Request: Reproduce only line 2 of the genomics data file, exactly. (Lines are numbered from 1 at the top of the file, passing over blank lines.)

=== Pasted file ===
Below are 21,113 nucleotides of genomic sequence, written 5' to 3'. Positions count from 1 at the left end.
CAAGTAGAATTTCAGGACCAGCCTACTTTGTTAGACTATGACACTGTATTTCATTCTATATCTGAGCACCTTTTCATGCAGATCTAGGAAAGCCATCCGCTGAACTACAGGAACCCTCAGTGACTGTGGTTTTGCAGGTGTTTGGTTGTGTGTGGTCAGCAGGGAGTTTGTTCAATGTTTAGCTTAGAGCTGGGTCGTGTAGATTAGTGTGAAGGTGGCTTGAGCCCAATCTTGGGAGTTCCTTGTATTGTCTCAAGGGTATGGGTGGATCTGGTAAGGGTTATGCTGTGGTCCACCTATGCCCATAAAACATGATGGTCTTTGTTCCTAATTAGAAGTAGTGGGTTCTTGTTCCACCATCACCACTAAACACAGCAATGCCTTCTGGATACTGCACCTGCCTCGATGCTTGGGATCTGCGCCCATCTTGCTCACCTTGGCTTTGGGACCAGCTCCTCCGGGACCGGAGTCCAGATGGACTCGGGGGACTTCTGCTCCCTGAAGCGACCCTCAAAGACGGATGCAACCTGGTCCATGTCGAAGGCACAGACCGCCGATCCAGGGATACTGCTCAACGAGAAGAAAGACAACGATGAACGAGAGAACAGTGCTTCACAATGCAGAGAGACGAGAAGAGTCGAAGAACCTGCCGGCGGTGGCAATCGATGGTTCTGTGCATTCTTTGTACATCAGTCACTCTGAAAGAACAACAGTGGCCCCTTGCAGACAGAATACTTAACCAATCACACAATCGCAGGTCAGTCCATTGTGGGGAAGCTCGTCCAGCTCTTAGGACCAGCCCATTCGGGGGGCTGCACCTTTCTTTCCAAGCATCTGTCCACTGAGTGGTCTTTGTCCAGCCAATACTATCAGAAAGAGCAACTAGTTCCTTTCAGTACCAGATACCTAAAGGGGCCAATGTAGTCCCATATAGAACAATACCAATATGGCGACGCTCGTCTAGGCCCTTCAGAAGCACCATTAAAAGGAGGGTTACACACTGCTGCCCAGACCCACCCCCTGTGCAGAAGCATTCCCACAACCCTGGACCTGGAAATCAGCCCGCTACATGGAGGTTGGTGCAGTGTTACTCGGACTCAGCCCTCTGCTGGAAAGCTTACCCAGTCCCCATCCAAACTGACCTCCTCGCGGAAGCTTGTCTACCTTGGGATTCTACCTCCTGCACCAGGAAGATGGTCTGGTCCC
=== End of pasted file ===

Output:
CAAGTAGAATTTCAGGACCAGCCTACTTTGTTAGACTATGACACTGTATTTCATTCTATATCTGAGCACCTTTTCATGCAGATCTAGGAAAGCCATCCGCTGAACTACAGGAACCCTCAGTGACTGTGGTTTTGCAGGTGTTTGGTTGTGTGTGGTCAGCAGGGAGTTTGTTCAATGTTTAGCTTAGAGCTGGGTCGTGTAGATTAGTGTGAAGGTGGCTTGAGCCCAATCTTGGGAGTTCCTTGTATTGTCTCAAGGGTATGGGTGGATCTGGTAAGGGTTATGCTGTGGTCCACCTATGCCCATAAAACATGATGGTCTTTGTTCCTAATTAGAAGTAGTGGGTTCTTGTTCCACCATCACCACTAAACACAGCAATGCCTTCTGGATACTGCACCTGCCTCGATGCTTGGGATCTGCGCCCATCTTGCTCACCTTGGCTTTGGGACCAGCTCCTCCGGGACCGGAGTCCAGATGGACTCGGGGGACTTCTGCTCCCTGAAGCGACCCTCAAAGACGGATGCAACCTGGTCCATGTCGAAGGCACAGACCGCCGATCCAGGGATACTGCTCAACGAGAAGAAAGACAACGATGAACGAGAGAACAGTGCTTCACAATGCAGAGAGACGAGAAGAGTCGAAGAACCTGCCGGCGGTGGCAATCGATGGTTCTGTGCATTCTTTGTACATCAGTCACTCTGAAAGAACAACAGTGGCCCCTTGCAGACAGAATACTTAACCAATCACACAATCGCAGGTCAGTCCATTGTGGGGAAGCTCGTCCAGCTCTTAGGACCAGCCCATTCGGGGGGCTGCACCTTTCTTTCCAAGCATCTGTCCACTGAGTGGTCTTTGTCCAGCCAATACTATCAGAAAGAGCAACTAGTTCCTTTCAGTACCAGATACCTAAAGGGGCCAATGTAGTCCCATATAGAACAATACCAATATGGCGACGCTCGTCTAGGCCCTTCAGAAGCACCATTAAAAGGAGGGTTACACACTGCTGCCCAGACCCACCCCCTGTGCAGAAGCATTCCCACAACCCTGGACCTGGAAATCAGCCCGCTACATGGAGGTTGGTGCAGTGTTACTCGGACTCAGCCCTCTGCTGGAAAGCTTACCCAGTCCCCATCCAAACTGACCTCCTCGCGGAAGCTTGTCTACCTTGGGATTCTACCTCCTGCACCAGGAAGATGGTCTGGTCCC